• 15 January 2021 at 5:36pm
      Marmaduke Jinks says: @ Charles Evans
      As it happens I belong to a group that would be considered both aged and vulnerable. Why should I not shield myself so that others who are in virtually no danger from this disease, can get on with their lives?
      Better to isolate (I prefer that to ‘lock away’) a significant minority than everyone.

    • 15 January 2021 at 5:50pm
      Marmaduke Jinks says: @ Charles Evans
      Oh and by the way. I am happy to discuss these matters and even to be proven wrong but I don’t think that the simple act of my adopting a different position to yours makes me a ‘zealot’.

    • 20 January 2021 at 10:33am
      Rory Allen says: @ Marmaduke Jinks
      I don't think it makes you a 'zealot' either. But you haven't answered the real point above: that it people who are not vulnerable and who suffer from Covid are still likely to have 'long covid' - estimates of the proportion vary, but 5% doesn't seem excessive. So the 'isolate the vulnerable' prescription won't work - in a sense we are all vulnerable. And 5% of 60 million is an awful lot of people with chronic disease.

      But the thing I don't understand is this. The 'isolate the vulnerable' argument might have been valid 12 months ago but we are within a month or two of having those 'vulnerable' immunized. The prospect of another year of economic disaster is one thing, but a couple of months more of restrictions? Surely that is a price worth paying to reduce the long term effects, whether they are death or viral fatigue syndrome?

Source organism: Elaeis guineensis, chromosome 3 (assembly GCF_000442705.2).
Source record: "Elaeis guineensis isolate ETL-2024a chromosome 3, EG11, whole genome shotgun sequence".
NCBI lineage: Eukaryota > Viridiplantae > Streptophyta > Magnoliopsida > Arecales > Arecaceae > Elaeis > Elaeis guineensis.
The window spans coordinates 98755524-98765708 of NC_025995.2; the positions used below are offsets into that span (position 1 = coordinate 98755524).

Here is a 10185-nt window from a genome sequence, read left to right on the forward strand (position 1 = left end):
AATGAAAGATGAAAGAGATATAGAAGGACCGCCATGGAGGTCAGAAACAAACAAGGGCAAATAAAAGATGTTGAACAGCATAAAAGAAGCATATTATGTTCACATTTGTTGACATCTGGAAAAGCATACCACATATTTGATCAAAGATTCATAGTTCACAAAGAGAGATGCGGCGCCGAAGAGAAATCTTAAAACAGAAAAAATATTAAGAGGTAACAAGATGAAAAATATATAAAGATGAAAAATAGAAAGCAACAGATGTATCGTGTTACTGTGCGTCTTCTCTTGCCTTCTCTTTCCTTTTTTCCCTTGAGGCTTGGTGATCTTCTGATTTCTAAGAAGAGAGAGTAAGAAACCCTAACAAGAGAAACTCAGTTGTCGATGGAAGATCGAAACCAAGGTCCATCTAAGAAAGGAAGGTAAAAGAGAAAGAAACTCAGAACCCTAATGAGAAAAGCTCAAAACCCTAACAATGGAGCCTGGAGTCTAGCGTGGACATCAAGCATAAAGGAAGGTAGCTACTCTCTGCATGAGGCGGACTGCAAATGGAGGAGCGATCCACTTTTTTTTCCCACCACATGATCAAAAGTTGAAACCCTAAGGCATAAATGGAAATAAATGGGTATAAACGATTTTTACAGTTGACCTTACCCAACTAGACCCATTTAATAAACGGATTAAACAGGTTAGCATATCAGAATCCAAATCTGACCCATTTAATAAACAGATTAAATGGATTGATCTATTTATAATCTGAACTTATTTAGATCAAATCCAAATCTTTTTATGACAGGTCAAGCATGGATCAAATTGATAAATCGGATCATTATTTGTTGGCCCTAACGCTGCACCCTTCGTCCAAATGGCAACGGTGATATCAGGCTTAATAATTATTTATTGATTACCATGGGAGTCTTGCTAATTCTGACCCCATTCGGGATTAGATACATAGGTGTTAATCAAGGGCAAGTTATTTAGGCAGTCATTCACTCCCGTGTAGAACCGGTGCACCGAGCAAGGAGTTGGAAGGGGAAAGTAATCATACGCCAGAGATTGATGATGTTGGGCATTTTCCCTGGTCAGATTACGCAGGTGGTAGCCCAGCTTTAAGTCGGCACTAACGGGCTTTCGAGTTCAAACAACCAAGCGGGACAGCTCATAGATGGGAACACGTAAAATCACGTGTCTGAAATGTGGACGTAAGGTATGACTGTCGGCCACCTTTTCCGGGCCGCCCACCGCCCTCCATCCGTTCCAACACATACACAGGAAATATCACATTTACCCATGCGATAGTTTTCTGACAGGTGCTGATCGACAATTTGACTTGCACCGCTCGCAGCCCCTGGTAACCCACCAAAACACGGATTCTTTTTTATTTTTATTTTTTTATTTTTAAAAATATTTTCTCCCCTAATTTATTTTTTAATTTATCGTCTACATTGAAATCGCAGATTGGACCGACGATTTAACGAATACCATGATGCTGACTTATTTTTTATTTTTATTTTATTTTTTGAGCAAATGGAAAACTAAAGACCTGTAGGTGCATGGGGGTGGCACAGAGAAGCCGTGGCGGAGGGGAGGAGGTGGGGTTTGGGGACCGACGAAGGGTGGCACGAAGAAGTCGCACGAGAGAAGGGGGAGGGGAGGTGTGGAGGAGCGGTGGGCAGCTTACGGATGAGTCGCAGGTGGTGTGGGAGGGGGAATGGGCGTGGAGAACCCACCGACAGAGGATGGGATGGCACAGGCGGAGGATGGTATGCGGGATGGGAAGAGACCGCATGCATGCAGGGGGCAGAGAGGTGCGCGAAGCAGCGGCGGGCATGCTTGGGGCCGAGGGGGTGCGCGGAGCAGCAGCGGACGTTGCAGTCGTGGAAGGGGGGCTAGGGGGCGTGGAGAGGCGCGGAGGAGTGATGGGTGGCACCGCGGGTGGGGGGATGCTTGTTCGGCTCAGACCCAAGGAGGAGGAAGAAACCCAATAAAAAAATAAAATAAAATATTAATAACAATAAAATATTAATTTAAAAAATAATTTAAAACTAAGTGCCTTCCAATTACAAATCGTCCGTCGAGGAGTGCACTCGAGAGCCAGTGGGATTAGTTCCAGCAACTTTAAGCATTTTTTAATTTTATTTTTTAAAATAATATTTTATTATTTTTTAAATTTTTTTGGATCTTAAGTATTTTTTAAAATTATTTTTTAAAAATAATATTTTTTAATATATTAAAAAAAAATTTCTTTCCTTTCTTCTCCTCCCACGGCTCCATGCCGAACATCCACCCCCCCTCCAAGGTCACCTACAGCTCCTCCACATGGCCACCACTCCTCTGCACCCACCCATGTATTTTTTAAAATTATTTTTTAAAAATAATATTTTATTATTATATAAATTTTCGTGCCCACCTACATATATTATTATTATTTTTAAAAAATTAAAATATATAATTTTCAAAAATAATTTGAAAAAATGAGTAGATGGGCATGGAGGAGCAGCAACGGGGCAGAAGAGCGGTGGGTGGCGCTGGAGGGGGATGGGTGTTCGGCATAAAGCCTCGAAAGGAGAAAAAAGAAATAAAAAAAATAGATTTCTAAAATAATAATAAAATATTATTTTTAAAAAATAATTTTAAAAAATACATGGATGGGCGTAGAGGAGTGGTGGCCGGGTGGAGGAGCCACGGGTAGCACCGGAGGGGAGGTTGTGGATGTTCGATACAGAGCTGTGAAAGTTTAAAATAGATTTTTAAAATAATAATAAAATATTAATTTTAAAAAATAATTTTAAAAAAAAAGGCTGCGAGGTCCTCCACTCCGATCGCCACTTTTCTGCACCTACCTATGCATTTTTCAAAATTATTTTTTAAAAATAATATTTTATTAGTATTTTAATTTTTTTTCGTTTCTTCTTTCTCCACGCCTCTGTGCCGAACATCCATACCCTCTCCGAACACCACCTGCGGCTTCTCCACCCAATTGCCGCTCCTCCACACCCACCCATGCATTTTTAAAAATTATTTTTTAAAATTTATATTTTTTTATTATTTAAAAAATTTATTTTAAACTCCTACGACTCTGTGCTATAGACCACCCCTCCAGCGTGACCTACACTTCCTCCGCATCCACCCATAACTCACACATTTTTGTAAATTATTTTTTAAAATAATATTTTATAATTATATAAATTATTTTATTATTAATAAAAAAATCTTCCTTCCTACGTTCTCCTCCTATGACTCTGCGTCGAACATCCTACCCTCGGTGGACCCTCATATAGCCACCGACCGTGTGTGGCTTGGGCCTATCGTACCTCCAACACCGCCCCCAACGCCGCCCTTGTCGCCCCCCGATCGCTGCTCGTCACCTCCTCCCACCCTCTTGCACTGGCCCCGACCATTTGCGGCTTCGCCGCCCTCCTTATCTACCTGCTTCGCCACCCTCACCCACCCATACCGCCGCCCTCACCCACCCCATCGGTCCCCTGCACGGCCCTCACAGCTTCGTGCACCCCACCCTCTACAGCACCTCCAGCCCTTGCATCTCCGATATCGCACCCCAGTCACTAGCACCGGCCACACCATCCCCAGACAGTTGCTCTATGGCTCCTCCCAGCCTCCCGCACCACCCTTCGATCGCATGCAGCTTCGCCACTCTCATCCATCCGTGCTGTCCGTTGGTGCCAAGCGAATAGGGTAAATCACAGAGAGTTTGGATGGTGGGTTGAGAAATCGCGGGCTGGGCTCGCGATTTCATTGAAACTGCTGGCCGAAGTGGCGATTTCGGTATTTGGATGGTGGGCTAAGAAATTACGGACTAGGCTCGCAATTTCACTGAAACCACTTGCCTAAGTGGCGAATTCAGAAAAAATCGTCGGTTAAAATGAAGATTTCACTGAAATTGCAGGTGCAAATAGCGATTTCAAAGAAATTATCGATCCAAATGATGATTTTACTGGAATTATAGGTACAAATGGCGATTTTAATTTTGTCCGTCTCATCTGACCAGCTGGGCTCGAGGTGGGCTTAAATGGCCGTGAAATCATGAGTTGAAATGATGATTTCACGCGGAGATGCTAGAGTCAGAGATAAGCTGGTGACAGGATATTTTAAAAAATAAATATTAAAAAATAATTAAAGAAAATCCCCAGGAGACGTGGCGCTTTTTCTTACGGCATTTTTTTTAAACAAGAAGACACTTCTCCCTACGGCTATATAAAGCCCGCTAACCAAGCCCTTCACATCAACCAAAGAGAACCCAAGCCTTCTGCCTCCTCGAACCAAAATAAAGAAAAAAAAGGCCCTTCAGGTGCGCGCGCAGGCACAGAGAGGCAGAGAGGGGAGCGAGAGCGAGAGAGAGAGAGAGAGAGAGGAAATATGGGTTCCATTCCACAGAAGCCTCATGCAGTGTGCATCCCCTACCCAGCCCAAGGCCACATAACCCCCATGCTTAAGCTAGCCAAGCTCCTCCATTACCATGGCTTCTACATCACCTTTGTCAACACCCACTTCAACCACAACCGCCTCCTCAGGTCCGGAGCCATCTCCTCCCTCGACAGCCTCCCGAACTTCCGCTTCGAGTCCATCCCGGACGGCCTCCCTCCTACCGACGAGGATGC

• 20 January 2021 at 11:35am
      rufuslawrence says: @ Charles Evans
      I don't want to take a side here one way or the other. I think that there was a good argument for shielding the vulnerable and letting others carry on at the beginning of the pandemic. Now, with vaccination so close, it seems worth keeping suppression measures at least until a significant portion of the most vulnerable have been vaccinated.

      I would however like to correct some common misconceptions regarding Covid mortality risk. The effect of comorbidities on mortality is largely overstated in the media and in popular discourse. Indeed, most common comorbidities (diabetes, BMI > 40) seem to increase risk by a factor of approximately two. Others, like asthma, @Charles Evans mentions, have a statistically significant but essentially marginal effect on mortality: in the OpenSAFELY study published in Nature (see link below) only severe asthma, requiring oral steroid treatment in the last year, is associated with an increase in mortality risk, and a fairly modest one at that (odds ratio of approximately 1.4). Compared with the effect of age (odds ratio of 14 for someone aged 50-60 vs someone aged 18-40) the added risk from comorbidity seems fairly minor.

      I would also caution against presuming that comorbidities listed in ONS/PHE data are "significant". If you look at the data, listed comorbidities include any history of mental illness, for example, or common conditions such as eczema that are not thought to confer added risk in the event of coronavirus infection.

      This is not to say that we can't identify those who are at risk, but more sophisticated tools, which take into account the essentially exponential increase in mortality risk with age, and multiple comorbidities, are needed in order to get a more accurate picture. One such example is the ALAMA Covid-age score ( This tool uses the data from the OpenSAFELY study to translate comorbidity related risk into age related risk.

    • 20 January 2021 at 3:43pm
      rufuslawrence says: @ rufuslawrence
      Forgot the link: